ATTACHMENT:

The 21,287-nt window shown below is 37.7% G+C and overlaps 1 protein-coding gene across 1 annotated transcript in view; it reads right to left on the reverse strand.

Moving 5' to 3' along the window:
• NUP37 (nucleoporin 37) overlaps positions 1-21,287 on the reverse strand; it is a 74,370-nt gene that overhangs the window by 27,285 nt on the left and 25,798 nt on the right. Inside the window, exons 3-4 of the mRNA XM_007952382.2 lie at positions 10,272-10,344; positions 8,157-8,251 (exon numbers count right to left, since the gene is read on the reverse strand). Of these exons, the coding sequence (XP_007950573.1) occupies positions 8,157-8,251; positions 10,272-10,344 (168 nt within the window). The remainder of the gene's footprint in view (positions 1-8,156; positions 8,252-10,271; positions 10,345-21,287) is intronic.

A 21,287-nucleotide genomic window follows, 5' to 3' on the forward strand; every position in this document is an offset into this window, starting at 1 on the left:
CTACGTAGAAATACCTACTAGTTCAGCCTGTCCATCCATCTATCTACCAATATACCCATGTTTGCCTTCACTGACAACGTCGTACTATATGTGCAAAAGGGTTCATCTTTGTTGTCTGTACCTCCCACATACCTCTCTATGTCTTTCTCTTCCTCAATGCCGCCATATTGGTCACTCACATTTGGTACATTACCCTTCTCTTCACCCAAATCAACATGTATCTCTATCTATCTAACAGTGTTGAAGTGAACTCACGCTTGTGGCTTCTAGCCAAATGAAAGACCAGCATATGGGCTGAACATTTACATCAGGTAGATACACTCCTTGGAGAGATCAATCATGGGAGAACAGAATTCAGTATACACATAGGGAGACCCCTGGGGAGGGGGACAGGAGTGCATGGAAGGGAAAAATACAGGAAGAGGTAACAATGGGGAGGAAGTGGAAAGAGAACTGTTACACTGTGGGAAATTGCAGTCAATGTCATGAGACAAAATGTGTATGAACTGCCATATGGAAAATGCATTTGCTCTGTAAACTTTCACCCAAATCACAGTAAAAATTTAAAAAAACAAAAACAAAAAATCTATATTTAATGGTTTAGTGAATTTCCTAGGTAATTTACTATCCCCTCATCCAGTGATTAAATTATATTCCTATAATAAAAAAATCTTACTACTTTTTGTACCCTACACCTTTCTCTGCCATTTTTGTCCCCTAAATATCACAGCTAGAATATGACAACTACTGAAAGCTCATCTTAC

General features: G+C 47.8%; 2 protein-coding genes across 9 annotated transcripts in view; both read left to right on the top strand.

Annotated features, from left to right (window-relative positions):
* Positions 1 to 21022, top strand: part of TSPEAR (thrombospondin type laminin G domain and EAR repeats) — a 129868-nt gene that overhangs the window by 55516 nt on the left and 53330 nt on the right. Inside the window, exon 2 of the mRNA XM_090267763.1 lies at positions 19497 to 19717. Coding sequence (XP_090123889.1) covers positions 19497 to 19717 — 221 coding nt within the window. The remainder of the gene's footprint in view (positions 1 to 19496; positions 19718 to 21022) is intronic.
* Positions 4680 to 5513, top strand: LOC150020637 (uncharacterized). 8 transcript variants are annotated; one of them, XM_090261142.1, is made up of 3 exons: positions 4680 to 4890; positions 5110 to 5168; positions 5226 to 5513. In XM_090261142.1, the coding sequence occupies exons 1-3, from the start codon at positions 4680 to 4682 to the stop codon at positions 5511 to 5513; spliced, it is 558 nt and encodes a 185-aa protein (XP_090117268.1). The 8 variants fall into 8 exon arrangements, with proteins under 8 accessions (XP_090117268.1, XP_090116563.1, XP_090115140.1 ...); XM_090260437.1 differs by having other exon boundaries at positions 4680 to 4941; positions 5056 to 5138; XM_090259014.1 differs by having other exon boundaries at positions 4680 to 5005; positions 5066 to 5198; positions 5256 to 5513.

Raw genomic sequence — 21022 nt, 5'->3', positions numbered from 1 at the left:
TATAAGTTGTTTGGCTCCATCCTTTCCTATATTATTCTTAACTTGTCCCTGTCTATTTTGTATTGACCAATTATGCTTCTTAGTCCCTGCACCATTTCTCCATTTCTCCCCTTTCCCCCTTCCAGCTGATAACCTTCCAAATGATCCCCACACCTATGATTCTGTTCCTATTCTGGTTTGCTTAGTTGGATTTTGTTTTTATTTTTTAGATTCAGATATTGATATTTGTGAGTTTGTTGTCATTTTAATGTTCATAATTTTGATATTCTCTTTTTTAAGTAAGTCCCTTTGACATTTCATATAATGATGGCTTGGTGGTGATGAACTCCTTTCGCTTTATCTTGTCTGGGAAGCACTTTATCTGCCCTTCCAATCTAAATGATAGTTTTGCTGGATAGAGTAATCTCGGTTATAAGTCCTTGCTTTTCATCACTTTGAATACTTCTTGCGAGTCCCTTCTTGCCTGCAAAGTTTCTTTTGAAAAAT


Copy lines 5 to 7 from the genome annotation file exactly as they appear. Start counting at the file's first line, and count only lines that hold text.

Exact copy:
CTACGTAGAAATACCTACTAGTTCAGCCTGTCCATCCATCTATCTACCAATATACCCATGTTTGCCTTCACTGACAACGTCGTACTATATGTGCAAAAGGGTTCATCTTTGTTGTCTGTACCTCCCACATACCTCTCTATGTCTTTCTCTTCCTCAATGCCGCCATATTGGTCACTCACATTTGGTACATTACCCTTCTCTTCACCCAAATCAACATGTATCTCTATCTATCTAACAGTGTTGAAGTGAACTCACGCTTGTGGCTTCTAGCCAAATGAAAGACCAGCATATGGGCTGAACATTTACATCAGGTAGATACACTCCTTGGAGAGATCAATCATGGGAGAACAGAATTCAGTATACACATAGGGAGACCCCTGGGGAGGGGGACAGGAGTGCATGGAAGGGAAAAATACAGGAAGAGGTAACAATGGGGAGGAAGTGGAAAGAGAACTGTTACACTGTGGGAAATTGCAGTCAATGTCATGAGACAAAATGTGTATGAACTGCCATATGGAAAATGCATTTGCTCTGTAAACTTTCACCCAAATCACAGTAAAAATTTAAAAAAACAAAAACAAAAAATCTATATTTAATGGTTTAGTGAATTTCCTAGGTAATTTACTATCCCCTCATCCAGTGATTAAATTATATTCCTATAATAAAAAAATCTTACTACTTTTTGTACCCTACACCTTTCTCTGCCATTTTTGTCCCCTAAATATCACAGCTAGAATATGACAACTACTGAAAGCTCATCTTAC

General features: G+C 47.8%; 2 protein-coding genes across 9 annotated transcripts in view; both read left to right on the top strand.

Annotated features, from left to right (window-relative positions):